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‘Joy of the Mountains’

By Carol Clark

With the second year in our herb garden the oregano and thyme have turned predatory, seeking to take out every other living thing in our small garden. We transplanted the thyme into its own pot where it could do no more harm. Cutting back the oregano, I didn't want to waste the extra, but did not yet want to dry for winter. (Can't admit that summer will come to an end). So with the extra we cut small bouquets which we tied with jute to share with our Greek friends. Totally irresistible.

Since your herbs will not stay forever ready in your garden, cut stems and have them ready in a canning jar filled with water. These will stay fresh for up to two weeks in your fridge. I like having them out on our kitchen table where they make the house smell like an Italian bistro and where I can be reminded to use them while preparing the next meal.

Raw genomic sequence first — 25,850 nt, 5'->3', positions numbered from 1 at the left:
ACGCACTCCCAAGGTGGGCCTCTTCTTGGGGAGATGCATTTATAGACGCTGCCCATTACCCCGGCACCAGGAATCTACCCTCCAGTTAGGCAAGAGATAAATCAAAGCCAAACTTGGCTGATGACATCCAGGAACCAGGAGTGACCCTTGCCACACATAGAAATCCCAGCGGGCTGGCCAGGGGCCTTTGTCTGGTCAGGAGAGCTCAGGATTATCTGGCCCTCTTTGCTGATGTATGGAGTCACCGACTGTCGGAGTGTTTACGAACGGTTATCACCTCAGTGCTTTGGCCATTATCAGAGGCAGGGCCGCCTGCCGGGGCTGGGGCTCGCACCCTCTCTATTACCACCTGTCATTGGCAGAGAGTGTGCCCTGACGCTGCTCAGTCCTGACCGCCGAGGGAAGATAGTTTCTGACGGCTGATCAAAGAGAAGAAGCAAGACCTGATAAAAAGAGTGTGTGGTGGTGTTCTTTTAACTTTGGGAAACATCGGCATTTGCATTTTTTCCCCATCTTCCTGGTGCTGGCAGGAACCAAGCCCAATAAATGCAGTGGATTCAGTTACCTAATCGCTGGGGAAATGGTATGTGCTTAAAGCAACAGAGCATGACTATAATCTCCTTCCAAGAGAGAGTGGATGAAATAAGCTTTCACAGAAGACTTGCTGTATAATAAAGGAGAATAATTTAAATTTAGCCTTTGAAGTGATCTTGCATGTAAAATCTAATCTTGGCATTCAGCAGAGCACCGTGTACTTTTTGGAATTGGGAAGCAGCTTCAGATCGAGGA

Make sure to dry enough for winter. Try drying leaves and stems in the refrigerator. After washing and patting dry, store in a brown paper bag in the fridge for three or four weeks. This way they are out of the dust and bugs way.

Greeks call oregano "Joy of the Mountains" and it is said to banish sadness.

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